I met my first boss who never made decisions, when I was in my in my early thirties. It took a while to discover what he was really up to. At first, I thought I was not giving him enough information to make decisions. He was, after all, a newly appointed European Director and didn’t know the company. But giving him time and more information still did not bring any decision-making. After several non-decisions and extensive consultation with my colleagues, we came to the conclusion that he was never going to make decisions.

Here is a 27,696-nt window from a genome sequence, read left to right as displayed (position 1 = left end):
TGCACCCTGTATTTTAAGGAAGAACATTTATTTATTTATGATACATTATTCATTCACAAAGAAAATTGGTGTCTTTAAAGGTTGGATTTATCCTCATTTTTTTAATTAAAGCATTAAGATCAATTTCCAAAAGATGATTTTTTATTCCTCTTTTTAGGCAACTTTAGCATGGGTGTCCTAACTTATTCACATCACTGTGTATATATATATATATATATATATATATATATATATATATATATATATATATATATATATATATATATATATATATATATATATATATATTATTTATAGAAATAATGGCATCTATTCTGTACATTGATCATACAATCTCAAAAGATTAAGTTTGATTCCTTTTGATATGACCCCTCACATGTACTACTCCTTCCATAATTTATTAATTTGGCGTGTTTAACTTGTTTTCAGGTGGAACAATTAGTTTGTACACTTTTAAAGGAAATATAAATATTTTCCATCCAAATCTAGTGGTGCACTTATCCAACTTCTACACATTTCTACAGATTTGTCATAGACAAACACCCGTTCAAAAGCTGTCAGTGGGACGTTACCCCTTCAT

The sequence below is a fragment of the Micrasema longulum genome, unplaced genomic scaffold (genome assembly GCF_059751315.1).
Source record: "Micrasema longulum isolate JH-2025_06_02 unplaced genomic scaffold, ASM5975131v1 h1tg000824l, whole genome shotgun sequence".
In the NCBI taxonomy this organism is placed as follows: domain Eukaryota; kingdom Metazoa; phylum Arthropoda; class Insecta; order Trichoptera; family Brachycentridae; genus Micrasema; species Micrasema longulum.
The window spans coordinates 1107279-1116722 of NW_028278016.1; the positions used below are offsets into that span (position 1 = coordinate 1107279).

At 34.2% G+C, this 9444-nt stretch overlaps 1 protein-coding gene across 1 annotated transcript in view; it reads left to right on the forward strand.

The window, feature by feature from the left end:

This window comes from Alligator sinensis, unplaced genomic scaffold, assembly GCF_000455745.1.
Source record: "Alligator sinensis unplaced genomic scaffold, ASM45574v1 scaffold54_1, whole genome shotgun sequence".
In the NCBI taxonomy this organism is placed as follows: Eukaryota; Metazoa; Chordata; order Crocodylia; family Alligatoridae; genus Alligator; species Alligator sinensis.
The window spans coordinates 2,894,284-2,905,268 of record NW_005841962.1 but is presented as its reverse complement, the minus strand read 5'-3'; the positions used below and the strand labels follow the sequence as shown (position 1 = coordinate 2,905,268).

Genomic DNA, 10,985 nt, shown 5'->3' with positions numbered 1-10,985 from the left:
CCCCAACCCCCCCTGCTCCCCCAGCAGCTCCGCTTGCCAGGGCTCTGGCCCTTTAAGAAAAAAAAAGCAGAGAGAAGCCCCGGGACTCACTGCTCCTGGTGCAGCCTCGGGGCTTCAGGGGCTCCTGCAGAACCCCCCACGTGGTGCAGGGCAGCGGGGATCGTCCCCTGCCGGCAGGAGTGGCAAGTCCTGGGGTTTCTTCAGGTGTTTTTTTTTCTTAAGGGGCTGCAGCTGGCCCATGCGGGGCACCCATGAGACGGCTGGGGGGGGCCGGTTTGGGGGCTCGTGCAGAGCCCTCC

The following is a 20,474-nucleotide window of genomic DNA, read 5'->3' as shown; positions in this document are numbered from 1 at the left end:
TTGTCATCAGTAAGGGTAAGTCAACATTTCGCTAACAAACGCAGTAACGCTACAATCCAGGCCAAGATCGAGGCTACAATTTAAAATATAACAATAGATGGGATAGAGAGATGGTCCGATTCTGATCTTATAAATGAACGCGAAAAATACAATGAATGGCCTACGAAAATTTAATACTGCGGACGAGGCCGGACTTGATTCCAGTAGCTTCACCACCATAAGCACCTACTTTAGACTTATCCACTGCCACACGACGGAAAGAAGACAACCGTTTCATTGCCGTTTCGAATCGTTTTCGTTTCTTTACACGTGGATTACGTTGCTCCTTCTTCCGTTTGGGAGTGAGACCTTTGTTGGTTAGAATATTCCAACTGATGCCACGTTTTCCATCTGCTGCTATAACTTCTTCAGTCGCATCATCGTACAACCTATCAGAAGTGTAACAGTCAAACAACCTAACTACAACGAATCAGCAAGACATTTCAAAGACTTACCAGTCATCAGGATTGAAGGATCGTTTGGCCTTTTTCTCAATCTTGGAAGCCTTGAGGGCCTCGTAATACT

At this point I decided to quit, what I now know most subordinates do when they meet a no-decision manager. I got away as quickly as possible. But it takes time to leave – actualise the CV, send it out, go to interviews, accept a position, resign and work through the notice period. So I had to spend several months working with him.
And I worked for him in a state of frustration. I was frustrated that he never made decisions. Here was a highly paid senior manager NOT doing what managers are supposed to do – make decisions, and the company and his hierarchy didn’t seem to care. But what was astonishing, was that he stayed in his job for three years after I had left.